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You call this a storm?
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You call this a storm?

As I walked through the rather lacklustre piles of snow this morning, I was reminiscing somewhat nostalgically about the blizzard of 1997. “Now THAT was a blizzard,” I thought as I pooh-poohed the easily navigable sidewalks and rather clear city roadways.

Back in ‘97, my keen-eyed roommate looked out our third-floor living room window and noticed that the “Open” sign was on at gourmet food shop Stephen & Andrews, then located at the corner of Grosvenor and Stafford, kitty-corner from our house.

I managed to push our front door open against a metre-high drift and basically crawled the short block to the welcoming lights of the corner store. Once inside, I stocked up on wines and fancy cheeses and exotic snacks. The only other customer was then-Winnipeg Symphony Orchestra maestro Bramwell Tovey, and we chatted about how lucky we were to have stumbled on this oasis of indulgence in an otherwise shuttered city.

This experience came to mind when I was trying to explain to myself why I feel weirdly disappointed in this week’s storm, which most Winnipeggers are unlikely to be talking about in 25 years.

Daryl Kuhl crosses the Esplanade Riel Footbridge Wednesday morning despite the blowing snow. (Mike Deal / Winnipeg Free Press)

After months of essentially being trapped alone in my house by a pandemic (other than for work, because someone has to get the newspaper out — tip your carrier!), what was appealing about potentially being forcibly confined there by a natural disaster?

Partly it’s the misty-eyed memory of childhood snow days. A blizzard seems like a free pass to ditch responsibility and just curl up with a book. No time to learn anything new — no knitting or sourdough — just blissful relaxation.

It’s also got the allure of a singular event: everyone has a story about the blizzard of ‘97 (except my co–worker Jen Zoratti; she wrote about that beautifully in her newsletter, Next, this week). A pandemic is singular too, but it’s unlikely to inspire whimsical anecdotes; it’s been too long and deadly and drawn-out, and the changes it’s wrought feel almost DNA-altering.

A ferocious winter storm, for those of us privileged and lucky enough to ride it out in warmth and safety and with ample bourbon, is calamity without tragedy. Getting through it makes us feel we’ve earned our bona fides as hardy Prairie folk — bonus points if you do it by candlelight — and pitching in with a shovel to help out a neighbour makes us feel like a community.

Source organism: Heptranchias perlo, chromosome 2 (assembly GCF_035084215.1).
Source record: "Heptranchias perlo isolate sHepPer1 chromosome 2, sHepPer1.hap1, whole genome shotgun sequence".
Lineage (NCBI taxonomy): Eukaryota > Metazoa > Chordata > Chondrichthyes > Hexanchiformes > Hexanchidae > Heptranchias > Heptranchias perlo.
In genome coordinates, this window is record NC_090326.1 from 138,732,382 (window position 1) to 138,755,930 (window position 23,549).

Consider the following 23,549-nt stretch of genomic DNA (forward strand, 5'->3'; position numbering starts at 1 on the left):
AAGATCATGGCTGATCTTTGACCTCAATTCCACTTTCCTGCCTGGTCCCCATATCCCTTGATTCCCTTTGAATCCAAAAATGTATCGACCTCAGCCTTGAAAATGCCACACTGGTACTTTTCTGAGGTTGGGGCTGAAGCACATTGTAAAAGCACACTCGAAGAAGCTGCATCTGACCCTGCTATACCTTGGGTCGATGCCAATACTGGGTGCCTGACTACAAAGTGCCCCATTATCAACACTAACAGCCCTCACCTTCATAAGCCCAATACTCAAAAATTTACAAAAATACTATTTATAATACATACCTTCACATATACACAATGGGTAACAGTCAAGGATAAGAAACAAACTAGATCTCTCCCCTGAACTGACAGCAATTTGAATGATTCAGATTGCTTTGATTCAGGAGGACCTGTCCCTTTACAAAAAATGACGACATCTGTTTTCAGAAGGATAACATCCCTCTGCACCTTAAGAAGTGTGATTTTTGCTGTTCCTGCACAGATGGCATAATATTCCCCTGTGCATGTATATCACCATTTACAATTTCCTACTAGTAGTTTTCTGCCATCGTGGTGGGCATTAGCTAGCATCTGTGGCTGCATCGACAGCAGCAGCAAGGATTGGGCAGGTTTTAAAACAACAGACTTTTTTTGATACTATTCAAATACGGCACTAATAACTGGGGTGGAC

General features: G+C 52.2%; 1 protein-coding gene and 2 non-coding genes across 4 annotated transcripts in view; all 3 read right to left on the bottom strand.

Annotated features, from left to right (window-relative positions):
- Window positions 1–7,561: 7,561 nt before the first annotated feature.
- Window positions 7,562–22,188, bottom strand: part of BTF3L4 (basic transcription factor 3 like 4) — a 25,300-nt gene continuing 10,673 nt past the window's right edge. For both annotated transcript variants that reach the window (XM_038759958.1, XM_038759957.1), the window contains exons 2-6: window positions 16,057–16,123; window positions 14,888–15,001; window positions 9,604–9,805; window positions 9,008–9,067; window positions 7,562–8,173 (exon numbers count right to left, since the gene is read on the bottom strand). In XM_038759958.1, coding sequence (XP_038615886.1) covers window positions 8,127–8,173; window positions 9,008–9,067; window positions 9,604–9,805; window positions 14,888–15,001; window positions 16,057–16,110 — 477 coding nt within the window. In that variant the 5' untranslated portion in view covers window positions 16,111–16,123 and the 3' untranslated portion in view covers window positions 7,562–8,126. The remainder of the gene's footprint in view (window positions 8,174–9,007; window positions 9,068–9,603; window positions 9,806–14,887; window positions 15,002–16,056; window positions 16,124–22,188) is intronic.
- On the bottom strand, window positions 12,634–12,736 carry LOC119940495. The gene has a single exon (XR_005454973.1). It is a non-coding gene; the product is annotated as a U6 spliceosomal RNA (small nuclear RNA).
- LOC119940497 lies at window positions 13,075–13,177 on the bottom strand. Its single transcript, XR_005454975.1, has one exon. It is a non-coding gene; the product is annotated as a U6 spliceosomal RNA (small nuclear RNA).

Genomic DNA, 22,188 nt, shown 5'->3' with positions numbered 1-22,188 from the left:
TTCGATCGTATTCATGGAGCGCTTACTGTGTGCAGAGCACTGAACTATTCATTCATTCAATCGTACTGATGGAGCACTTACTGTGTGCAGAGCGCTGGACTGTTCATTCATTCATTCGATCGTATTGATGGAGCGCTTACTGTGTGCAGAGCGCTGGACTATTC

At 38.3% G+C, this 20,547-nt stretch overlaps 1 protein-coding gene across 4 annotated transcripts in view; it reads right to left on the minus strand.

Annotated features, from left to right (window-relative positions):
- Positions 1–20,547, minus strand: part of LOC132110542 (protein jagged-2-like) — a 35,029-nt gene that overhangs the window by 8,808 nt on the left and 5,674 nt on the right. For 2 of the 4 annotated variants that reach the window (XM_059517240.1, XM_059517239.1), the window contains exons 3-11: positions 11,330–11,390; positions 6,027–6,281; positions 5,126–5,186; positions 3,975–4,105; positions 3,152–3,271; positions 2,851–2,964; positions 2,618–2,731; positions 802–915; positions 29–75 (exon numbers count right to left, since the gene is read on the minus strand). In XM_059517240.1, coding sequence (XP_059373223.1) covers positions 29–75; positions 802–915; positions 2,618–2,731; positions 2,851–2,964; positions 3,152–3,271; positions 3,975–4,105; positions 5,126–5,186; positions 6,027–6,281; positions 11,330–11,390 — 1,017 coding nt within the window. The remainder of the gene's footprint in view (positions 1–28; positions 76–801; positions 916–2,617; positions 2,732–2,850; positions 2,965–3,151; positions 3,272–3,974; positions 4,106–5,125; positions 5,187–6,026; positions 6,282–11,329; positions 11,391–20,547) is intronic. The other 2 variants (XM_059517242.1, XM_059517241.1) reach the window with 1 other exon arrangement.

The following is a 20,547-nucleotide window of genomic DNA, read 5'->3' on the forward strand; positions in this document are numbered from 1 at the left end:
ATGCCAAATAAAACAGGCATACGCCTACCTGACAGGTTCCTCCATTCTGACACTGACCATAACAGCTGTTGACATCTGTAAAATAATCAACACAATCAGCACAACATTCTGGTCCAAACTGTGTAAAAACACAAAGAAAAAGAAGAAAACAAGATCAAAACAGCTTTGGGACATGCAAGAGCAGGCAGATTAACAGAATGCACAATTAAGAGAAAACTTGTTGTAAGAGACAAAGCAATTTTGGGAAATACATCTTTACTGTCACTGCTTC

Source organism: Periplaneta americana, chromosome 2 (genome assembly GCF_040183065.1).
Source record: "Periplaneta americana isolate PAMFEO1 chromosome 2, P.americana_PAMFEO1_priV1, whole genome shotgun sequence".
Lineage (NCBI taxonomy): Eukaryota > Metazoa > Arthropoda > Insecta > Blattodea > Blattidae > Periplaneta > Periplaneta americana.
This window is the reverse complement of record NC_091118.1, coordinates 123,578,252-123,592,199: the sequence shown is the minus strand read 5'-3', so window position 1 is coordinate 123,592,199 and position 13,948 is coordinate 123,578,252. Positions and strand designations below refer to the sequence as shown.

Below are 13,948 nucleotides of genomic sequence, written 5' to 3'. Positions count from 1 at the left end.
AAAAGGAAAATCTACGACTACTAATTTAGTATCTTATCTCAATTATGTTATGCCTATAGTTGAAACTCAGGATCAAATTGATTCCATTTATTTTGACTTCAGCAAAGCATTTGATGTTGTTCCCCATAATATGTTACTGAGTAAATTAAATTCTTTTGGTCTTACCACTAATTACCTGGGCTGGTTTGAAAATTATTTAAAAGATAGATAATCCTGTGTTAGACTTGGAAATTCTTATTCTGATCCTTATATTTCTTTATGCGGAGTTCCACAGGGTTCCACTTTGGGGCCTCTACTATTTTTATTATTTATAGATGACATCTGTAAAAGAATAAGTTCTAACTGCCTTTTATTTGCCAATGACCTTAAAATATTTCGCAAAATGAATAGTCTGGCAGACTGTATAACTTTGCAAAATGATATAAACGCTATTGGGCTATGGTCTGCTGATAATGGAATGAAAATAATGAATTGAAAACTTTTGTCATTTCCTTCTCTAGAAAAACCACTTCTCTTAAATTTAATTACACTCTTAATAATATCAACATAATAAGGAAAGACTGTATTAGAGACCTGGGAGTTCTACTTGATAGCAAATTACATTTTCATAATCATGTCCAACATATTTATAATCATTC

This storm feels more like a slap in the face than an almighty wallop, but nature can be awful and awe-inspiring and it’s good to be reminded of that power.

What are your “Blizzard of (Fill in the Year)” stories? Let me know at

Jill Wilson

Jill Wilson

Jill Wilson

What’s up this week

Prairie Theatre Exchange presents an online production of Tara Beagan’s Deer Woman starting Wednesday, April 20. From the program: “Lila is a big sister whose little one was stolen. She’s ex-army, but can’t seem to leave all that training behind. Circumstances converge and Lila finds the perfect opportunity to avenge her younger sister’s murder while exercising the skills the Canadian government trained into her.” The 55-minute drama runs to April 24; tickets are $20 here.

Chart-topping American pop band Imagine Dragons comes to the Canada Life Centre on Tuesday at 7 p.m. Known for such hits as Radioactive, Believer and Whatever it Takes, the Las Vegas-based act, consisting of lead singer Dan Reynolds, guitarist Wayne Sermon, bassist Ben McKee and drummer Daniel Platzman, is on its Mercury Tour, in support of its fifth and sixth album, Mercury — Act 1 and Mercury — Act 2. Tickets are at

Halifax indie-rocker Rich Aucoin performs at the Good Will Social Club Friday as part of the Winterruption festival. Tickets are $18 at; Merin & Leossa are also on the bill.

Friday night’s Baroque Festival performance — which was to feature Dead of Winter, Canzona and Polycoro performing St. John Passion — has been postponed. See details here.

Rise Against's show tonight at the Canada Life Centre with Pennywise has been cancelled owing to the storm. Refunds are available at point of purchase.



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